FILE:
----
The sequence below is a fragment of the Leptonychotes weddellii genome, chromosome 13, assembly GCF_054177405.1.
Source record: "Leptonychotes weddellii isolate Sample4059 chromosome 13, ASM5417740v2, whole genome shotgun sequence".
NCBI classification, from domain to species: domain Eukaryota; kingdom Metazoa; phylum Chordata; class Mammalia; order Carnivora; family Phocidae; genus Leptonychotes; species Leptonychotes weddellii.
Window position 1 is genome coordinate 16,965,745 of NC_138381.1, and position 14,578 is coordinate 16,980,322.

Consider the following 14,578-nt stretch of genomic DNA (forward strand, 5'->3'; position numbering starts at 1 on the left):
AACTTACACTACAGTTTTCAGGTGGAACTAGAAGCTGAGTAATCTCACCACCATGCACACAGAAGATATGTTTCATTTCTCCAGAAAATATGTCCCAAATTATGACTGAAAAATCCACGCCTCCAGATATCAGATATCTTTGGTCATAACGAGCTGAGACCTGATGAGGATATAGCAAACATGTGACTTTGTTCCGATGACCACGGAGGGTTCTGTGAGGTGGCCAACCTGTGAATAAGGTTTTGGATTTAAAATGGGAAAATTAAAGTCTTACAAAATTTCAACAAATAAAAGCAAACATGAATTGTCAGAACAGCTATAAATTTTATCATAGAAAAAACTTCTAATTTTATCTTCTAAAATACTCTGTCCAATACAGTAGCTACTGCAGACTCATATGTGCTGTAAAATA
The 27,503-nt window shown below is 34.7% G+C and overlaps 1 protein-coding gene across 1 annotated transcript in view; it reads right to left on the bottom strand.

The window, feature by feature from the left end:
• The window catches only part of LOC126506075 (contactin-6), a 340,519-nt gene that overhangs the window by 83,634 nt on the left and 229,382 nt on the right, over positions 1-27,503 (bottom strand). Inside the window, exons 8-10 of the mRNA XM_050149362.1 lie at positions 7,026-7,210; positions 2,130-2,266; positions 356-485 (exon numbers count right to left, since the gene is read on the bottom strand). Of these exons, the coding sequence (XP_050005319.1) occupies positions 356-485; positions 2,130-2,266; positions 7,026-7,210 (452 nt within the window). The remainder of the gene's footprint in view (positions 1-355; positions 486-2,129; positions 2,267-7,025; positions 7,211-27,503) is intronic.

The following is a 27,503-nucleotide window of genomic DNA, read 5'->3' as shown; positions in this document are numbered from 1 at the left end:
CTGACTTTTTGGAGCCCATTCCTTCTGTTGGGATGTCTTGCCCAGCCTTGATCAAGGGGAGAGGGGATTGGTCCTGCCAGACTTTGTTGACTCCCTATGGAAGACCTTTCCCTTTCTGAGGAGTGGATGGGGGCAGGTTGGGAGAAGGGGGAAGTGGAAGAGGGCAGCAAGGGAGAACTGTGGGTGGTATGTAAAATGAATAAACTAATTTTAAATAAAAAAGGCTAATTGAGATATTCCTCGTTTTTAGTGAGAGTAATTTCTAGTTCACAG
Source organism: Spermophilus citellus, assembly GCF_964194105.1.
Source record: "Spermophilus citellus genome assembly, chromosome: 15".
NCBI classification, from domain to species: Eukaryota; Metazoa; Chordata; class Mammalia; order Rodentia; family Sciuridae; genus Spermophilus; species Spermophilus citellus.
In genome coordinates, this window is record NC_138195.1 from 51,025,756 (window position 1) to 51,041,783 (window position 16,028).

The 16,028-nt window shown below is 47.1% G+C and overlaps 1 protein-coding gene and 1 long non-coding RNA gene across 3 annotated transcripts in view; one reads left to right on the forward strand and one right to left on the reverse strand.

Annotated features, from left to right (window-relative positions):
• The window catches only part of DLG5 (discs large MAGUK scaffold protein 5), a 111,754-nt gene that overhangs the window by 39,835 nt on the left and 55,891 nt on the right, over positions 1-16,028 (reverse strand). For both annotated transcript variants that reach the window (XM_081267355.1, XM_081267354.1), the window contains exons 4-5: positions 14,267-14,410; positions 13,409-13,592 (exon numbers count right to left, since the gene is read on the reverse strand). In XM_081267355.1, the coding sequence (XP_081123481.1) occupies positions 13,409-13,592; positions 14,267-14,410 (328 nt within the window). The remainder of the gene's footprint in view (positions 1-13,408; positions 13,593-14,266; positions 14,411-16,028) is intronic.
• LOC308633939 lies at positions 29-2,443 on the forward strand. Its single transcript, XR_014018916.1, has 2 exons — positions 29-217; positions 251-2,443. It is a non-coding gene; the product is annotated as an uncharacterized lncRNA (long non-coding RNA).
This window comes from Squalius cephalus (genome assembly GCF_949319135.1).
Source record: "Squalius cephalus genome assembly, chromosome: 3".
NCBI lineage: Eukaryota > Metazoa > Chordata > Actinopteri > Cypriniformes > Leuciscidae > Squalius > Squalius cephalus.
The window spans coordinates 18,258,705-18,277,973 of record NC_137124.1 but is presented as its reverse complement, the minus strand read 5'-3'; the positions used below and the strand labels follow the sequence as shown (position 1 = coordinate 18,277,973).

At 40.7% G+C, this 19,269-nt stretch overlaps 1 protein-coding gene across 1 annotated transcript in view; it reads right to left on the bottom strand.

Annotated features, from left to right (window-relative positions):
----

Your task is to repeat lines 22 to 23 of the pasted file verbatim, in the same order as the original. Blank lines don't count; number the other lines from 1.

NCBI lineage: Eukaryota > Metazoa > Chordata > Actinopteri > Cypriniformes > Leuciscidae > Squalius > Squalius cephalus.
The window spans coordinates 18,258,705-18,277,973 of record NC_137124.1 but is presented as its reverse complement, the minus strand read 5'-3'; the positions used below and the strand labels follow the sequence as shown (position 1 = coordinate 18,277,973).